The volume-averaged fractional ionic abundances are listed in Table 10. We note that hydrogen and helium are singly-ionized. We see that the O/O ratio is higher than the N/N ratio by a factor of 1.34, which is dissimilar to what is generally assumed in the method. However, the O/O ratio is nearly a factor of 1.16 larger than the Ne/Ne ratio, in agreement with the general assumption for (Ne). We see that only 19 per cent of the total nitrogen in the nebula is in the form of N. However, the total oxygen largely exists as O with 70 per cent and then O with 26 per cent.
The elemental abundances we used for the photoionization model returns ionic abundances listed in Table 11, are comparable to those from the empirical analysis derived in Section 4. The ionic abundances derived from the observations do not show major discrepancies in He/H, C/H, N/H, O/H, Ne/H and Ar/H; differences remain below 18 per cent. However, the predicted and empirical values of O/H, S/H and S/H have discrepancies of about 45, 31 and 33 per cent, respectively.
Fig. 7(bottom) shows plots of the ionization structure of helium, carbon, oxygen, argon (left-hand panel), nitrogen, neon and sulphur (right-hand panel) as a function of radius along the equatorial direction. As seen, ionization layers have a clear ionization sequence from the highly ionized inner parts to the outer regions. Helium is 97 percent singly-ionized over the shell, while oxygen is 26 percent singly ionized and 70 percent doubly ionized. Carbon and nitrogen are about percent singly ionized percent doubly ionized. The distribution of N is in full agreement with the IFU map, given in Fig4. Comparison between the He, O and S ionic abundance maps obtained from our IFU observations and the ionic fractions predicted by our photoionization model also show excellent agreement.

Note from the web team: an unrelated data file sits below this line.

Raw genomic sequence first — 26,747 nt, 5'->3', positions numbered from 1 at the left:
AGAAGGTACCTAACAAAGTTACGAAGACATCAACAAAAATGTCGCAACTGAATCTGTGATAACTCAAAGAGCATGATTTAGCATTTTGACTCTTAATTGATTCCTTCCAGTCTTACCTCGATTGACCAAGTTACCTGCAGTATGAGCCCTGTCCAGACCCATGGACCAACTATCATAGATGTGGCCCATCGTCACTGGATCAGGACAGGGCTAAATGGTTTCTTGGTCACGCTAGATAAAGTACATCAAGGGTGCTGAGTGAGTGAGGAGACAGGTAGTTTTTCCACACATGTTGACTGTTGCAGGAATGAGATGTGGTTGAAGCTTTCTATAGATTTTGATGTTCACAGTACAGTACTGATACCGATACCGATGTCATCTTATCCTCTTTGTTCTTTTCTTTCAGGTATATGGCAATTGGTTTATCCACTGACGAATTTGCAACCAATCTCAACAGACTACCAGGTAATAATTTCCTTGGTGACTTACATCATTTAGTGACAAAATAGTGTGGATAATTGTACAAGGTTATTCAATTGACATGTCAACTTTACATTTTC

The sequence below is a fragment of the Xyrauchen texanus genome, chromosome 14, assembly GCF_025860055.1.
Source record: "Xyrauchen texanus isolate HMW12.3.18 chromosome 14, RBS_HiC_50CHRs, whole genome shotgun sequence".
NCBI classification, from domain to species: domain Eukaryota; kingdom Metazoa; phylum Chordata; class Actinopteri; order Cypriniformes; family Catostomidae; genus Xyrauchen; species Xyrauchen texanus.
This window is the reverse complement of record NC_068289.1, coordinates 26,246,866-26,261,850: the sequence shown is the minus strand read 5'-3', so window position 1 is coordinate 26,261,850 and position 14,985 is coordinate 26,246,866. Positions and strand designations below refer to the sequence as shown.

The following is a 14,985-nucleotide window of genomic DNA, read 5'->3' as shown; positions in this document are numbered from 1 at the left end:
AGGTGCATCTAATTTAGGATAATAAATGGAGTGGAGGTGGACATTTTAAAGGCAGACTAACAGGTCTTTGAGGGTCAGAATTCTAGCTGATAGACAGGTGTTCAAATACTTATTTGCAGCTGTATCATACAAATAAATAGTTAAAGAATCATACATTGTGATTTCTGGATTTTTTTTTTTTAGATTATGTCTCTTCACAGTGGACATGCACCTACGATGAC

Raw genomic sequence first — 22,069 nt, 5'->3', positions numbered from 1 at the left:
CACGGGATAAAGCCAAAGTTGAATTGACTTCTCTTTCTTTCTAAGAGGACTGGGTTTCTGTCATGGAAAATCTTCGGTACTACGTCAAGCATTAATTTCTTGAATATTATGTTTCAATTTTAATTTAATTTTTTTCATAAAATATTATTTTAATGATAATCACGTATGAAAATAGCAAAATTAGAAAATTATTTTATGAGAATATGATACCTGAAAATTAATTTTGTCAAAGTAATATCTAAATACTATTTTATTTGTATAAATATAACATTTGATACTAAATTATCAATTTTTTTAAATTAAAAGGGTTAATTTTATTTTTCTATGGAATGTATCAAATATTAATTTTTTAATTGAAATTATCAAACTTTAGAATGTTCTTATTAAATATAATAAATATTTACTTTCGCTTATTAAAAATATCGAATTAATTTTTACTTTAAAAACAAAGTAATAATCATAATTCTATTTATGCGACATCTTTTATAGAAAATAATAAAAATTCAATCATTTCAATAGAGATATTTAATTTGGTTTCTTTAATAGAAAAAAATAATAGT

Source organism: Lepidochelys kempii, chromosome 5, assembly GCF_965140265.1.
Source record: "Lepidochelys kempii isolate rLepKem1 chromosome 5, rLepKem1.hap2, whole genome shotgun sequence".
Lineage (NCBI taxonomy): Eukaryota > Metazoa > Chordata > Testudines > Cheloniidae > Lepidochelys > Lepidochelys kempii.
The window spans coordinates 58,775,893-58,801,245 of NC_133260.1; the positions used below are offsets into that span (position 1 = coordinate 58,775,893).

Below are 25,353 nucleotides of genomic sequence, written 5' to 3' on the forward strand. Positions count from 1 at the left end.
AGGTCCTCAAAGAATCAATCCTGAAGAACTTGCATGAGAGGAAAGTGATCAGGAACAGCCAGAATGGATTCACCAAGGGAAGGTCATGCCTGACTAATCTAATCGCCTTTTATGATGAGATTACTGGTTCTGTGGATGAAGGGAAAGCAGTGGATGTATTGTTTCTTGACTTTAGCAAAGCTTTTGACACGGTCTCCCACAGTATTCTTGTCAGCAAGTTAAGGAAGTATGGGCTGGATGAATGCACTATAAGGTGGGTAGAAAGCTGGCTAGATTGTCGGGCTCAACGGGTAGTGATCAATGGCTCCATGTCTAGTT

Table 12 lists mean temperatures weighted by the ionic abundances. Both [N II] and [O III] doublets, as well as HeI lines arise from the same ionization zones, so they should have roughly similar values. The ionic temperatures increasing towards higher ionization stages could also have some implications for the mean temperatures averaged over the entire nebula. However, there is a large discrepancy by a factor of 2 between our model and ORL empirical value of (HeI. This could be due to some temperature fluctuations in the nebula (Peimbert, 1971; Peimbert, 1967). The temperature fluctuations lead to overestimating the electron temperature deduced from CELs. This can lead to the discrepancies in abundances determined from CELs and ORLs (see e.g. Liu et al., 2000). Nevertheless, the temperature discrepancy can also be produced by bi-abundance models (Liu, 2003; Liu et al., 2004a), containing some cold hydrogen-deficient material, highly enriched in helium and heavy elements, embedded in the diffuse warm nebular gas of normal abundances. The existence and origin of such inclusions are still unknown. It is unclear whether there is any link between the assumed H-poor inclusions in PNe and the H-deficient CSs.